Frank Wolff plays Edmund Kean, an actor like his English namesake who has turned to crime in the Old West. Disguised as a preacher, he's won the confidence of a stagecoach team who'll be carrying a big shipment of money out of town to the Springwood Bank. The harmless minister asks them to carry along a Bible for the congregation in Springwood. Inside is a time-bomb set to blow somewhere outside town; afterwards, Kean plans to collect the strongbox from the ruins. But he hasn't reckoned on Moses (Antonio Sabato), the generic lone Mexican bandit who holds up the stage before the bomb goes off. Not knowing about the cash shipment, he takes the mailbag (containing the bomb) and sends the stage on its way. Moses rifles through the bag impatiently, finding a few bills and a necklace, and tosses the Book away moments before it blows. Kean arrives moments later and decides to hang Moses for ruining his plans. But once Moses understands the situation he tells Kean that he knows how to break into the Springwood Bank and get at the money.
Kean spares Moses and the film briefly becomes a caper movie. While the actor distracts the populace outside the bank with an impromptu morning sermon, Moses gets the cash after tunneling into the bank overnight and surprising the bank president. When Kean's suddenly dragged off to officiate at a funeral, Moses absconds with all the loot. Kean prepares to give chase but has his plans complicated by Clay (John Saxon), a gambler whom the bank president owes a fortune after a night at the card table. The way Clay sees it, a good chunk of that money belongs to him, so he wants to join the chase for Moses. Kean doesn't want more partners and is willing to fight for his principles, but the arrival of a posse compels the men to join forces to get out of Springwood.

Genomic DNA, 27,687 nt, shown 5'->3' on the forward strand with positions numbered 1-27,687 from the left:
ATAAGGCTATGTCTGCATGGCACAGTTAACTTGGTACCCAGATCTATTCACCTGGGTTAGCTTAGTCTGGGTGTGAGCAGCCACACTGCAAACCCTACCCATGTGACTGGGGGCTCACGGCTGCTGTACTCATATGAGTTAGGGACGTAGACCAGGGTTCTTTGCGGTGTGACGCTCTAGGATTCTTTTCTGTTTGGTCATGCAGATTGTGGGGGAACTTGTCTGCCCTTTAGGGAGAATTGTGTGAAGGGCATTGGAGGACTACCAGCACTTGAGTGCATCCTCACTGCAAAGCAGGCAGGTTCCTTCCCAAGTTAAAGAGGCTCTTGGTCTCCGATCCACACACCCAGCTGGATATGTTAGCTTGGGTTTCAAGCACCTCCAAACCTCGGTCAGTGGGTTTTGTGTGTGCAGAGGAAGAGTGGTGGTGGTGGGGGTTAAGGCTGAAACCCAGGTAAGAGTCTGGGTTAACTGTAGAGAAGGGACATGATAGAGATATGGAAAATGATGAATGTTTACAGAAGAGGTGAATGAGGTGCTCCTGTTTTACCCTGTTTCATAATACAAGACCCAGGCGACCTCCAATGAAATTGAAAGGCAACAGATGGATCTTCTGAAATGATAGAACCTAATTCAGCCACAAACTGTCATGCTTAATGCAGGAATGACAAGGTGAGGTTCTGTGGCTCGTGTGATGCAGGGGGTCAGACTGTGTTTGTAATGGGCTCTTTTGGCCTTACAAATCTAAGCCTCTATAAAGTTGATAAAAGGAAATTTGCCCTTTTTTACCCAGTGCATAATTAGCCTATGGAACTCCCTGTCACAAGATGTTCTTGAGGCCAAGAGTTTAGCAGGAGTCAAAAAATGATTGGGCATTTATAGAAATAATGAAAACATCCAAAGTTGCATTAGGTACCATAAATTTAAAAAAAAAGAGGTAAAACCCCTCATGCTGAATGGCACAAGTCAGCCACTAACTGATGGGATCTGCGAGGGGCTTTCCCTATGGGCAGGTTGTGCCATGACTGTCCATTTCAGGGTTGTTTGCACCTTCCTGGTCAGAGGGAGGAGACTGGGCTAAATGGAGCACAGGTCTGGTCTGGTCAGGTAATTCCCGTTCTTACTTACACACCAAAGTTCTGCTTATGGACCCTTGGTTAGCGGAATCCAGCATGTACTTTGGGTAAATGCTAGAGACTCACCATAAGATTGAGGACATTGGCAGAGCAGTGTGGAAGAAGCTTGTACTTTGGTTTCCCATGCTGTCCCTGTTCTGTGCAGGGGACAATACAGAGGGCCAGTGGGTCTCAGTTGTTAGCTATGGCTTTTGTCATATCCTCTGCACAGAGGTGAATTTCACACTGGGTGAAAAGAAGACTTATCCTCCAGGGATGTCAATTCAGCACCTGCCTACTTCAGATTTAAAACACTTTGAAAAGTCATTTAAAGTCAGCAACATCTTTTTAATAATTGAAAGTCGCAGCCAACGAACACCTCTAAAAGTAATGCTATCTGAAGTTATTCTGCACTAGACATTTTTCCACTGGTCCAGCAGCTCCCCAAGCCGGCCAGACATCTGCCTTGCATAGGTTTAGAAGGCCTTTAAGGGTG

The stars of One Dollar Too Many all have gimmick weapons, but you're meant to laugh at them. John Saxon's gun (below) has a built-in music box that plays after he shoots. "It's a German tune," he explains.
Saxon slugs Hercules Cortez (above, playing the Bolo Yeung of Mexico) while fighting his way through an angry village.
Videoasia goes too far in proclaiming One Dollar "the first comedy of the genre" on the box cover for Spaghetti Western Bible Vol. 3: The Fast, The Saved and the Damned. Cox reports Franco and Ciccio had already done a parody of the Leone films by 1966. It's possible that Castellari's was the first one (or even the last one) to be good, but I'd need to see more spaghettis before drawing that conclusion. In any event, the Videoasia copy could be sharper, but it looks to be letterboxed correctly. It's one of ten films in the new set (I've already reviewed The Price of Power), and you shall hear from it again before long.
Earlier this month, Mr. Spaghetti Western posted the original Italian-language trailer to YouTube. The picture quality is actually better than the DVD.